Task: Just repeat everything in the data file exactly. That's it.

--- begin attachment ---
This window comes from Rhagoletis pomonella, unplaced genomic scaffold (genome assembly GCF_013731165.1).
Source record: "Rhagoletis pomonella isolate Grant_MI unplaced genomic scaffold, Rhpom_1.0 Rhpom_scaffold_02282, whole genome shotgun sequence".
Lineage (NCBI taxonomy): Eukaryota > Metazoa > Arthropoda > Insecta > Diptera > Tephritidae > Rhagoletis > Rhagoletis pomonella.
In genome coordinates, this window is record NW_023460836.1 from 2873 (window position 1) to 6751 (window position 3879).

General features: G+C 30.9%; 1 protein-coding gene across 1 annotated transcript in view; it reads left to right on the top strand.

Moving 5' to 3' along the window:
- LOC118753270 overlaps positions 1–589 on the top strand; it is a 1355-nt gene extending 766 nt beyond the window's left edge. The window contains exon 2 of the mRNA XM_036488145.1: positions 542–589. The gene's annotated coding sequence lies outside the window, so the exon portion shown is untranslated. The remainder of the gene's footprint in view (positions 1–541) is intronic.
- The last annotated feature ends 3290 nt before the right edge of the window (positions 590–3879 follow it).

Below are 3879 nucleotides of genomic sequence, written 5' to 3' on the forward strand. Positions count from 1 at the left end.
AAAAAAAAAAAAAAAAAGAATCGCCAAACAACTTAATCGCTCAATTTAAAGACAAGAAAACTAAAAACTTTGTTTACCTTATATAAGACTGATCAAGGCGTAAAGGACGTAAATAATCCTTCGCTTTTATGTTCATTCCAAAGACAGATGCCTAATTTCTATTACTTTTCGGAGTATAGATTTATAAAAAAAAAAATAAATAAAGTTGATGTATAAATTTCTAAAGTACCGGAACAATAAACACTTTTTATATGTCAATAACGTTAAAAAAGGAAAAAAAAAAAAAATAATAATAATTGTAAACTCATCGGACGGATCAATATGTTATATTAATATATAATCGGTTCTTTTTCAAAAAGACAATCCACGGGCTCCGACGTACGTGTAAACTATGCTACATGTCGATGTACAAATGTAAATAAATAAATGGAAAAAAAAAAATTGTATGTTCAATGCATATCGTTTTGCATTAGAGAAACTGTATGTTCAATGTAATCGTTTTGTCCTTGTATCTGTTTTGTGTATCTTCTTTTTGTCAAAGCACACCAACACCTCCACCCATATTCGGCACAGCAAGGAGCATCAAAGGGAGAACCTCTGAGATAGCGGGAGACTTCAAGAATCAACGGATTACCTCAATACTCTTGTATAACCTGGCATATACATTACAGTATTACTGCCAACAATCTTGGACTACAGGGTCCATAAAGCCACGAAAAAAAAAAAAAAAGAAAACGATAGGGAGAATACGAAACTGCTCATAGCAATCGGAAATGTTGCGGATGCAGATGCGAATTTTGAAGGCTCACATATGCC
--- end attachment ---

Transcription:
This window comes from Rhagoletis pomonella, unplaced genomic scaffold (genome assembly GCF_013731165.1).
Source record: "Rhagoletis pomonella isolate Grant_MI unplaced genomic scaffold, Rhpom_1.0 Rhpom_scaffold_02282, whole genome shotgun sequence".
Lineage (NCBI taxonomy): Eukaryota > Metazoa > Arthropoda > Insecta > Diptera > Tephritidae > Rhagoletis > Rhagoletis pomonella.
In genome coordinates, this window is record NW_023460836.1 from 2873 (window position 1) to 6751 (window position 3879).

General features: G+C 30.9%; 1 protein-coding gene across 1 annotated transcript in view; it reads left to right on the top strand.

Moving 5' to 3' along the window:
- LOC118753270 overlaps positions 1–589 on the top strand; it is a 1355-nt gene extending 766 nt beyond the window's left edge. The window contains exon 2 of the mRNA XM_036488145.1: positions 542–589. The gene's annotated coding sequence lies outside the window, so the exon portion shown is untranslated. The remainder of the gene's footprint in view (positions 1–541) is intronic.
- The last annotated feature ends 3290 nt before the right edge of the window (positions 590–3879 follow it).

Below are 3879 nucleotides of genomic sequence, written 5' to 3' on the forward strand. Positions count from 1 at the left end.
AAAAAAAAAAAAAAAAAGAATCGCCAAACAACTTAATCGCTCAATTTAAAGACAAGAAAACTAAAAACTTTGTTTACCTTATATAAGACTGATCAAGGCGTAAAGGACGTAAATAATCCTTCGCTTTTATGTTCATTCCAAAGACAGATGCCTAATTTCTATTACTTTTCGGAGTATAGATTTATAAAAAAAAAAATAAATAAAGTTGATGTATAAATTTCTAAAGTACCGGAACAATAAACACTTTTTATATGTCAATAACGTTAAAAAAGGAAAAAAAAAAAAAATAATAATAATTGTAAACTCATCGGACGGATCAATATGTTATATTAATATATAATCGGTTCTTTTTCAAAAAGACAATCCACGGGCTCCGACGTACGTGTAAACTATGCTACATGTCGATGTACAAATGTAAATAAATAAATGGAAAAAAAAAAATTGTATGTTCAATGCATATCGTTTTGCATTAGAGAAACTGTATGTTCAATGTAATCGTTTTGTCCTTGTATCTGTTTTGTGTATCTTCTTTTTGTCAAAGCACACCAACACCTCCACCCATATTCGGCACAGCAAGGAGCATCAAAGGGAGAACCTCTGAGATAGCGGGAGACTTCAAGAATCAACGGATTACCTCAATACTCTTGTATAACCTGGCATATACATTACAGTATTACTGCCAACAATCTTGGACTACAGGGTCCATAAAGCCACGAAAAAAAAAAAAAAAGAAAACGATAGGGAGAATACGAAACTGCTCATAGCAATCGGAAATGTTGCGGATGCAGATGCGAATTTTGAAGGCTCACATATGCC